The Season of Lent will come upon us at the end of February and will run its course through March and half of April. There’s a great deal of preparation that has to start now as the congregation gets itself ready for this perennial observance. We need to begin to plan the extra services, look ahead and decide what class and bible study lessons should be prepared, order the materials and generally start clearing the table of any extraneous thing. Every year I write a short piece for the newsletter in the midst of this activity calling on all us to keep a holy Lent. And I think because of all the busyness going on when I write, I generally end up suggesting that rather than giving something up for Lent, people should think about taking on some additional spiritual disciplines.
This year feels different for me somehow. As I visit and chat with people while going about the day to day tasks of the congregation I hear more and more that people are feeling that there isn’t enough time in the day to get everything done. The first couple of times I heard this I shook my head in agreement and commiserated with the speaker. But after hearing the same statement so many times and from so many people, I’m convinced that something deeper is going on around us and these words in fact represent a great need that we all have right now.
We are awash in information at the moment. We are awash in things that must be done – right now. We are awash crisis, whether it be national, ecclesiastical, or personal. We are awash in the events of our lives, hurrying on around us daily, rushing by us, and disappearing below our personal horizon only to be replaced by new events and information and crisis.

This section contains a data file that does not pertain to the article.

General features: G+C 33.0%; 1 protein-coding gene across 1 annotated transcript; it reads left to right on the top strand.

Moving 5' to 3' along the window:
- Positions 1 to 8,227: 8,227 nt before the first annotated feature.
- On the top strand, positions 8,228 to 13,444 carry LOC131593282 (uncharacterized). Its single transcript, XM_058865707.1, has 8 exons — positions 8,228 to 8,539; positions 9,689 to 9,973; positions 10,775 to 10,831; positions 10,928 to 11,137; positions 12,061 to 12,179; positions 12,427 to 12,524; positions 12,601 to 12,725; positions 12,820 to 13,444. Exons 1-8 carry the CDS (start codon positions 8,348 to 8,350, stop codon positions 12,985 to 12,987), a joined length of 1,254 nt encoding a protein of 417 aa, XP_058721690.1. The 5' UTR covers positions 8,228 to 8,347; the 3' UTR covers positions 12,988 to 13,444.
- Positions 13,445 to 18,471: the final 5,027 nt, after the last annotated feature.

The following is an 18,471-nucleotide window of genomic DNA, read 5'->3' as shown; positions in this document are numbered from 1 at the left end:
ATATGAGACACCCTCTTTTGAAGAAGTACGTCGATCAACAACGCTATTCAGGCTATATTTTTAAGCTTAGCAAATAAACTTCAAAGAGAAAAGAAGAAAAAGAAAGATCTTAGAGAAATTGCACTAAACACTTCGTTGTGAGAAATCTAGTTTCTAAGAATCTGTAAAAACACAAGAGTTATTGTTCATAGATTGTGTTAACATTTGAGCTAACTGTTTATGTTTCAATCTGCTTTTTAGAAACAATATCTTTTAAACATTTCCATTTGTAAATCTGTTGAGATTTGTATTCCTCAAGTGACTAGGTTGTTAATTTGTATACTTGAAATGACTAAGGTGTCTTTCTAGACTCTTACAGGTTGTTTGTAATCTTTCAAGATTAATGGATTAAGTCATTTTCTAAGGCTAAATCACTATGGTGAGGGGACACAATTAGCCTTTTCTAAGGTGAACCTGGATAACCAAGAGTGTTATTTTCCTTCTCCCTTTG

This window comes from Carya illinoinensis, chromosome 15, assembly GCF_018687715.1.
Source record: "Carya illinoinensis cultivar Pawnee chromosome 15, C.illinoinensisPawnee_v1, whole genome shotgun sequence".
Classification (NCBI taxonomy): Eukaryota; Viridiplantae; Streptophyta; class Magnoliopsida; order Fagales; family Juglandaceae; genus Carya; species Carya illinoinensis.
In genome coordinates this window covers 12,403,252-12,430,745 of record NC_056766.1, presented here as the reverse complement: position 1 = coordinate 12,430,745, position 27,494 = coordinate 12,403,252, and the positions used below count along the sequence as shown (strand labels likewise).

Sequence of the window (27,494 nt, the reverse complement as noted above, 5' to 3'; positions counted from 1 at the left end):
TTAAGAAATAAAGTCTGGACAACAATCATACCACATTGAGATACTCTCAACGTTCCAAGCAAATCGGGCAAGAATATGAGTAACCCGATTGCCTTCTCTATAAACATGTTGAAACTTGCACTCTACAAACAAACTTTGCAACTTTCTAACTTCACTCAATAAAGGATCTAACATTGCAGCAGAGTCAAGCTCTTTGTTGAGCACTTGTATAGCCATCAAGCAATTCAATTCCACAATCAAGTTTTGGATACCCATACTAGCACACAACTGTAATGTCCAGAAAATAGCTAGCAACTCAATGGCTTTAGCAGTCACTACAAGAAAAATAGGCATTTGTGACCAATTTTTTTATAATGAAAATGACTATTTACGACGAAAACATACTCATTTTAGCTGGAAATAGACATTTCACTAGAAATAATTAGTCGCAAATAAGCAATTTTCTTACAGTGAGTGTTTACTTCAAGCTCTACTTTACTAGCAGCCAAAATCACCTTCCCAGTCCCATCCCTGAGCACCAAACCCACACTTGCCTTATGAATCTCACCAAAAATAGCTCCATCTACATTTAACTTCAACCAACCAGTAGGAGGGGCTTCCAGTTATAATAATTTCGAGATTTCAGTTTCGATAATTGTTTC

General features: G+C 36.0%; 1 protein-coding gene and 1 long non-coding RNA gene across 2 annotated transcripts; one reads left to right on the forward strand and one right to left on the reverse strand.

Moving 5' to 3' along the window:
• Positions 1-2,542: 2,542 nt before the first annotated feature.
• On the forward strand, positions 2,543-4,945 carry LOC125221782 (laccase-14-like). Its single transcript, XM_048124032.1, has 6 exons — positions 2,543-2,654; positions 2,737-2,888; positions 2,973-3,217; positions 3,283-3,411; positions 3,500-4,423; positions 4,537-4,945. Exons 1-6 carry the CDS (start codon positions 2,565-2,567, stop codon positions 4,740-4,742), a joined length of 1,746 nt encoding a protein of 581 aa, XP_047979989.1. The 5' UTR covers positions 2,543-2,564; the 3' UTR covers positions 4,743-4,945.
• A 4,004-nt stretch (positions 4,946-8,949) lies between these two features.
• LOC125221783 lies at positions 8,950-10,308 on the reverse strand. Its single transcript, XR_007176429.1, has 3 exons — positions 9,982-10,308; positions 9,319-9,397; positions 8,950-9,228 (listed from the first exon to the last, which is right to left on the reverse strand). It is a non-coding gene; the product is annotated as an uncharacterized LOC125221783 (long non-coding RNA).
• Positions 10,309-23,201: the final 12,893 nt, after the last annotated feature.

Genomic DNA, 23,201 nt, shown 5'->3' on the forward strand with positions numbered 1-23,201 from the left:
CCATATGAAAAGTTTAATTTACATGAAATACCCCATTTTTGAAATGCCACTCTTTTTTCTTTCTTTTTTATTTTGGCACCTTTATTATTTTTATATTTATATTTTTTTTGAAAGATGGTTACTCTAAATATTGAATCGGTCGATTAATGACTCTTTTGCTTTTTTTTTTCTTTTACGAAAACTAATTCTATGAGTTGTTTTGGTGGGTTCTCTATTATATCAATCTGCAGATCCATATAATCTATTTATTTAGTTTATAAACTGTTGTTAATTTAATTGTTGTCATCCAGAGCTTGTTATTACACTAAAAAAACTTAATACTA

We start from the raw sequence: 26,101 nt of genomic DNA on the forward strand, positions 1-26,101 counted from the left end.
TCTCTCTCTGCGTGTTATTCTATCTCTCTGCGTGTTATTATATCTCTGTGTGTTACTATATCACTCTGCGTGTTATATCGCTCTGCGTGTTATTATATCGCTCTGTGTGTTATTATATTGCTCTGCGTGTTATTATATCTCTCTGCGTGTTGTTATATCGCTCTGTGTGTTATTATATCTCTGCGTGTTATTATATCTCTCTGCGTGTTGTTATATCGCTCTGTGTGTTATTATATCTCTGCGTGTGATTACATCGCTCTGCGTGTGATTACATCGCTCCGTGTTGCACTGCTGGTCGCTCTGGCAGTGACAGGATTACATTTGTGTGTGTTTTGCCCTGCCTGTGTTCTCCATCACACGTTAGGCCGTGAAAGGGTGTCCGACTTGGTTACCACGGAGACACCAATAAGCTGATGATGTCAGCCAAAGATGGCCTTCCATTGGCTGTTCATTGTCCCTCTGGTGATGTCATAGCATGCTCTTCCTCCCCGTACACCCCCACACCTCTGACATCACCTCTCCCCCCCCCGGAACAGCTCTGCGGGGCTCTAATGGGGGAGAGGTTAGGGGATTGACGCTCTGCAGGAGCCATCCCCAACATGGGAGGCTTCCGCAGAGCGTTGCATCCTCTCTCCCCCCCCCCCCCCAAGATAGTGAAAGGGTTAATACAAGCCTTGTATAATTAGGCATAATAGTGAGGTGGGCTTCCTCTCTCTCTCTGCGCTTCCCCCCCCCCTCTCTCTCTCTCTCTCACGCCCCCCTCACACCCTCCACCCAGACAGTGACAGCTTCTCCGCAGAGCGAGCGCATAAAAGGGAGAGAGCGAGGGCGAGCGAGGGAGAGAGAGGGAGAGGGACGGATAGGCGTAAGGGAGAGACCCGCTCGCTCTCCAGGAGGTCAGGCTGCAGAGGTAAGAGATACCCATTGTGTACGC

In the midst of all of this, I can’t find within myself any desire to encourage people to take on just one more thing – since I can’t imagine myself how I could take on one more thing. So perhaps this is a year not to assume additional burdens, but instead to take a long hard look at our lives and decide if there is something that we might be able to do without. Lent could become a chance to test out what sorts of things we might let go of in our lives, to see that we can survive without them, so that by letting something go, we might focus all the more fully on that which remains.
Clearly I’m not suggesting giving up something like asparagus for Lent. That would be too easy and would most likely not bring any spiritual benefit to our lives. But what if we were to limit our TV viewing, and then use that time to sit down and have dinner or lunch with friends and family more regularly? What if we were to turn off the telephones and make our selves sit by the fire for half an hour a night? What if we could shorten our morning routine enough to carve out 20 minutes of prayer? If we are able to do these things, could it be possible that in the silence or in the companionship of friends we might more clearly be able to hear God’s voice?
People tell me regularly that they have never heard God answer their prayer. I wonder that if with all the din and clatter of our everyday, workaday lives we would actually be able to hear God if God spoke? Perhaps being getting rid of some of the clutter in our lives (if only for 6 weeks), we might find that we discover that something much more profound and transforming has been there are the time, at arm’s length but unnoticed until we were able to be still for just a time.
Have a blessed and quiet Lent this year.